is Chair of Modern German Literature at the University of Halle-Wittenberg and Director of the Interdisciplinary Centre for European Enlightenment Studies at Halle. His research focuses on the interrelation between historiography and aesthetics, on literary genres and on the cultures of erudition in the 18th and 19th centuries. His books include Wissenschaft aus Kunst: Die Entstehung der modernen deutschen Geschichtsschreibung 1760–1860 (1996), Schau-Spiele des Geldes: Die Komödie und die Entstehung der Marktgesellschaft von Shakespeare bis Lessing (2005), and ‘Die Geschichte trägt der Aufklärung die Fackel vor’: Eine deutsch-französische Bild-Geschichte (2016).
Friedrich Wilhelm Graf
is Professor Emeritus of Systematic Theology and Ethics at the Ludwig Maximilian University Munich. He is a member of the Bavarian Academy of Sciences and the President of the Ernst Troeltsch Society, and he was the first theologian to be awarded the Leibniz Prize by dfg. His numerous works include: Die Wiederkehr der Götter: Religion in der modernen Kultur (2004) and Der heilige Zeitgeist: Studien zur Ideengeschichte der protestantischen Theologie in der Weimarer Republik (2011). He is one of the editors of the critical edition of Ernst Troeltsch’s works.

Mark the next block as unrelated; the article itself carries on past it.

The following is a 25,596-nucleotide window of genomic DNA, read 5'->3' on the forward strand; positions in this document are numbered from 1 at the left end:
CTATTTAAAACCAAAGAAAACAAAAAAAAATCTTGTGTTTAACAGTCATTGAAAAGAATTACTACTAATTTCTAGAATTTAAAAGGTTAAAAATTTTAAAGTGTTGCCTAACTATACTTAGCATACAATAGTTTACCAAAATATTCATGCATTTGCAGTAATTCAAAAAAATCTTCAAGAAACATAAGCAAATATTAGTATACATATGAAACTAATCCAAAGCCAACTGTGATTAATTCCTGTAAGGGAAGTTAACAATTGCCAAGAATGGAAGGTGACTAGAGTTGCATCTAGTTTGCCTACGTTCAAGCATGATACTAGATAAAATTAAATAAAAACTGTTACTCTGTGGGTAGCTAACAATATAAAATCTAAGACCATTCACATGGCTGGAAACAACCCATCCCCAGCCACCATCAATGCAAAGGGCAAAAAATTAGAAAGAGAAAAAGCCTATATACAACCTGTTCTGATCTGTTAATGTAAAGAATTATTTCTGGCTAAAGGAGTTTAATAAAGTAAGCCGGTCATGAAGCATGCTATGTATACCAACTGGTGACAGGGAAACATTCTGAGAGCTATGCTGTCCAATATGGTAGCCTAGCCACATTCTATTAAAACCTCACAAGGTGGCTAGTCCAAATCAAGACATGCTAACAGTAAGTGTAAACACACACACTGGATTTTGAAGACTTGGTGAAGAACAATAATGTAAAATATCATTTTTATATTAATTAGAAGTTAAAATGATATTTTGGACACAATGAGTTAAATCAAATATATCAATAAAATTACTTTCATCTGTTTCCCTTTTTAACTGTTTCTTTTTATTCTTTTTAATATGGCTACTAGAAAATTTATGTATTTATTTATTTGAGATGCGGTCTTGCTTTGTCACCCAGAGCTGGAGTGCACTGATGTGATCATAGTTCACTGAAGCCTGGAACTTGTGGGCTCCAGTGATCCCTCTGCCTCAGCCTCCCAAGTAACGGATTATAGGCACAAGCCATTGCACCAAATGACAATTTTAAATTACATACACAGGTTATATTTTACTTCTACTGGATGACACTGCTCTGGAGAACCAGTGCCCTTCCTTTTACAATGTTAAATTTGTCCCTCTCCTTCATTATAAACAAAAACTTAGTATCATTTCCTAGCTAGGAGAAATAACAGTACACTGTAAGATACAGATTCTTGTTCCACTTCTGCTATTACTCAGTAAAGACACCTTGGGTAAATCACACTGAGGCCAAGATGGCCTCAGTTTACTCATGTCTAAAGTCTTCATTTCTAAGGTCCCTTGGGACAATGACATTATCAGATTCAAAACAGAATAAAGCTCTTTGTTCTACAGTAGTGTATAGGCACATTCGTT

is Associate Professor in the Cultural History of Central Europe at the School of Slavonic and East European Studies, University College London. He is author of The Mind of the Nation: Völkerpsychologie in Germany, 1851–1955 (2013, 2nd edition 2016) and Unbegrenzte Möglichkeiten: ‘Amerikanisierung’ in Deutschland und Frankreich, 1900–1933 (2003), as well as articles in journals such as Modern Intellectual History, History of European Ideas, The Historical Journal, Central Europe and History of the Human Sciences. His research interests include the history of anti-Americanism, antisemitism, eugenics and race psychology, the humanities and social sciences, and urban history. He is currently working on the history of Vienna from 1815 for Bloomsbury Publishing.
is Senior Lecturer in the Department of Political Science at the Hebrew University of Jerusalem. He is the editor of The Cambridge Companion to Oakeshott (2012), and the author of In Defence of Modernity: Vision and Philosophy in Michael Oakeshott (2003) and of numerous articles in academic journals, such as Journal of Political Philosophy, Journal of the History of Ideas, Modern Intellectual History, New German Critique and Simmel Studies. In 2009–2011 he was an Alexander v. Humboldt research scholar at Max-Weber-Kolleg, Erfurt. His major area of research is German intellectual history in the late nineteenth and early twentieth centuries with the emphasis on the ideas of social philosophers such as Georg Simmel and Ferdinand Tönnies. He is currently working on Georg Simmel’s intellectual biography.